Prof Freeman said that he imagined that the hospital was covered under “body with expertise�. He emphasised the point that he hoped the existence of the board would foster better clinical decisions.

Chapter 5 - Voluntary, Assisted and Involuntary Care
Prof Freeman drew attention to section 32 'care, treatment and rehabilitation services' which dealt with 72 hour assessment, saying that this was a new development. Many people recovered within 72 hours, and this 72 hour assessment period had as one of its main aims the reduction of admissions, which would also prevent some people from suffering the stigma of being admitted for treatment over a longer period that is certified. In terms of the review procedure, Prof Freeman added that the first review would be done after six months, and would be conducted by a medical practitioner. Thereafter, reviews were to be every twelve months, and would alternate between a medical practitioner and a mental health care practitioner, in order to cut down on the time medical practitioners spend doing reviews.

He indicated that the SAPS were not happy about section 40.5, despite lengthy negotiation, and he added that they might make further objections known at a later stage in the drafting process. Despite these objections, the state law advisers had said that they were happy with the wording of the clause. Prof Freeman said that the portfolio committee had said that there should be a stipulation in the regulations on the maximum amount of time that someone with a mental illness should spend in a police cell, and that the time period of 24 hours had been decided on. He added that this was to be included in the regulations rather than the legislation, to assess whether it was a practical time frame, as this was somewhat unknown at this stage.

The chairperson asked for examples of when a person could recover within seventy-two hours. She also said that the police's objection to clause 40.5 might have been due to personnel issues. What had they said were their objections?

Ms Ntlabati asked, in relation to section 40.7, how it was possible to ensure that someone with a mental illness would not be kept in a cell with other criminals, who might abuse them.

Dr Nel asked why clause 33 'application to obtain involuntary care, treatment and rehabilitation' provided for applications to be made by family etc but not the care user, when clause 35 'appeal against decision of head of health on involuntary care, treatment and rehabilitation' made provision for the care user to appeal against the care. Why had the time frame of thirty days been stipulated.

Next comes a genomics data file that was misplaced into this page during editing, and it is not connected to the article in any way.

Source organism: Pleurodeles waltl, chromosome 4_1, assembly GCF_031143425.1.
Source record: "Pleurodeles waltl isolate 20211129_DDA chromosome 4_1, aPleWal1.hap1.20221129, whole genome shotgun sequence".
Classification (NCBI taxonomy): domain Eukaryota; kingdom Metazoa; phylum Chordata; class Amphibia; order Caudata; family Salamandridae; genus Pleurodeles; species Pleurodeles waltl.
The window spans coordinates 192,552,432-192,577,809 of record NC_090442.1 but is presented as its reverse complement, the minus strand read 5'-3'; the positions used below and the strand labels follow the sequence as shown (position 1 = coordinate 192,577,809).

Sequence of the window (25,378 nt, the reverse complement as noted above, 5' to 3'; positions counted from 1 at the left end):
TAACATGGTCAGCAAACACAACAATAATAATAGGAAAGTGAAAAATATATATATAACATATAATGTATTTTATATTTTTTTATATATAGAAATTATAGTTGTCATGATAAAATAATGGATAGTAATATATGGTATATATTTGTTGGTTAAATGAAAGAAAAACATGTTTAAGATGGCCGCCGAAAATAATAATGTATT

In relation to the chairperson's first question, Prof Freeman said that most people with mental illnesses went through acute and less acute phases, and that the duration of the acute phase depended more on the individual case than the diagnosis. In relation to clause 40.5 'the South African Police Service must comply with the request' he said that there was frustration on the part of the health services because police did not come when they were required. The police had cited personnel issues as their main concern. However, Prof Freeman pointed out that they were not required to drop their chase of a murder suspect to transport a mentally ill person.

Advocate Bhoi added that it was a matter of interpretation of the act. If they had written 'may' then the police 'may not'. The phrasing was intended to force the police to act when they were required to do so.

With regard to clause 40.7 'a person apprehended in terms of subsection (4) may be held in custody at a police station for such period as prescribed to effect the return or the transfer in the prescribed manner', Prof Freeman said that there were instances when this might happen, but there were times when it was necessary to keep someone with a mental illness in a police cell especially in rural areas. Thus, it was an issue of a lack of capacity in many cases. The purpose behind introducing the time frame was to try and assist the patient as soon as possible. The committee had advised the use of the twenty-four hour time frame.

In relation to Dr Nel's question, Prof Freeman pointed out that clause 33 dealt with involuntary care and for this reason, the service user would not be the one making the application. However, the service user could appeal the decision to admit her or him, as could other members of the family. He added that the appeal process was different to the review process, where the individual concerned was not always allowed to make a representation. The time frame was meant to ensure that appeals would fall within the review process, which had to happen every thirty days. Drafting had been framed in a manner which intended to avoid some of the problems which the judicial commission was now facing.